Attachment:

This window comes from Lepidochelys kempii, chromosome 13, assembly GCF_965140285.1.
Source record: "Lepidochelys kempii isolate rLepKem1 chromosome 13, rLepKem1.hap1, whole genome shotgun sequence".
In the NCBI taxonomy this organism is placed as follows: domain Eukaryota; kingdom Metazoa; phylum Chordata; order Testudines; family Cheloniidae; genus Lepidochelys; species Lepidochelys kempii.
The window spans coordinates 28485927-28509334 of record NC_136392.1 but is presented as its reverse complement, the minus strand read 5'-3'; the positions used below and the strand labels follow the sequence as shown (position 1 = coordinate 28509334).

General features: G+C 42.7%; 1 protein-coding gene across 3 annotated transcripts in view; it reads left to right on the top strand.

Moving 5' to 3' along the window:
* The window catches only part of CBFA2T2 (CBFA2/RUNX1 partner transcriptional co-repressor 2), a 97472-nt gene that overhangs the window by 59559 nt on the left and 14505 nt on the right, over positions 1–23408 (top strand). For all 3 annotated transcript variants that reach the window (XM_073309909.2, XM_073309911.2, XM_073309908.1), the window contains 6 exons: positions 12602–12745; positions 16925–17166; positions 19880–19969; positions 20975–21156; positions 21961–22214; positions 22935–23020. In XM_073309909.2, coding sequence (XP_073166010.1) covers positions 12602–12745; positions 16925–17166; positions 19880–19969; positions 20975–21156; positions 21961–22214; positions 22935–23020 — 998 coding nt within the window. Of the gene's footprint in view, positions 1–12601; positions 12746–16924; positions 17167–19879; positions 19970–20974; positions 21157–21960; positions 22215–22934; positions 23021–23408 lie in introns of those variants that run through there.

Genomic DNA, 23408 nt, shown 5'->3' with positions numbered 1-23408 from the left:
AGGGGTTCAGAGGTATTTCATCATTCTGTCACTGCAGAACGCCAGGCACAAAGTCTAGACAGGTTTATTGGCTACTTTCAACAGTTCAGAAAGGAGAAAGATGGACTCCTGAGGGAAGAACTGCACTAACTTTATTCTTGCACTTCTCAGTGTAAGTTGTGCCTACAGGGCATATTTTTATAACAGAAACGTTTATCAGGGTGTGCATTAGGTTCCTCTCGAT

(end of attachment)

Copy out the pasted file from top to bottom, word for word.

This window comes from Lepidochelys kempii, chromosome 13, assembly GCF_965140285.1.
Source record: "Lepidochelys kempii isolate rLepKem1 chromosome 13, rLepKem1.hap1, whole genome shotgun sequence".
In the NCBI taxonomy this organism is placed as follows: domain Eukaryota; kingdom Metazoa; phylum Chordata; order Testudines; family Cheloniidae; genus Lepidochelys; species Lepidochelys kempii.
The window spans coordinates 28485927-28509334 of record NC_136392.1 but is presented as its reverse complement, the minus strand read 5'-3'; the positions used below and the strand labels follow the sequence as shown (position 1 = coordinate 28509334).

General features: G+C 42.7%; 1 protein-coding gene across 3 annotated transcripts in view; it reads left to right on the top strand.

Moving 5' to 3' along the window:
* The window catches only part of CBFA2T2 (CBFA2/RUNX1 partner transcriptional co-repressor 2), a 97472-nt gene that overhangs the window by 59559 nt on the left and 14505 nt on the right, over positions 1–23408 (top strand). For all 3 annotated transcript variants that reach the window (XM_073309909.2, XM_073309911.2, XM_073309908.1), the window contains 6 exons: positions 12602–12745; positions 16925–17166; positions 19880–19969; positions 20975–21156; positions 21961–22214; positions 22935–23020. In XM_073309909.2, coding sequence (XP_073166010.1) covers positions 12602–12745; positions 16925–17166; positions 19880–19969; positions 20975–21156; positions 21961–22214; positions 22935–23020 — 998 coding nt within the window. Of the gene's footprint in view, positions 1–12601; positions 12746–16924; positions 17167–19879; positions 19970–20974; positions 21157–21960; positions 22215–22934; positions 23021–23408 lie in introns of those variants that run through there.

Genomic DNA, 23408 nt, shown 5'->3' with positions numbered 1-23408 from the left:
AGGGGTTCAGAGGTATTTCATCATTCTGTCACTGCAGAACGCCAGGCACAAAGTCTAGACAGGTTTATTGGCTACTTTCAACAGTTCAGAAAGGAGAAAGATGGACTCCTGAGGGAAGAACTGCACTAACTTTATTCTTGCACTTCTCAGTGTAAGTTGTGCCTACAGGGCATATTTTTATAACAGAAACGTTTATCAGGGTGTGCATTAGGTTCCTCTCGAT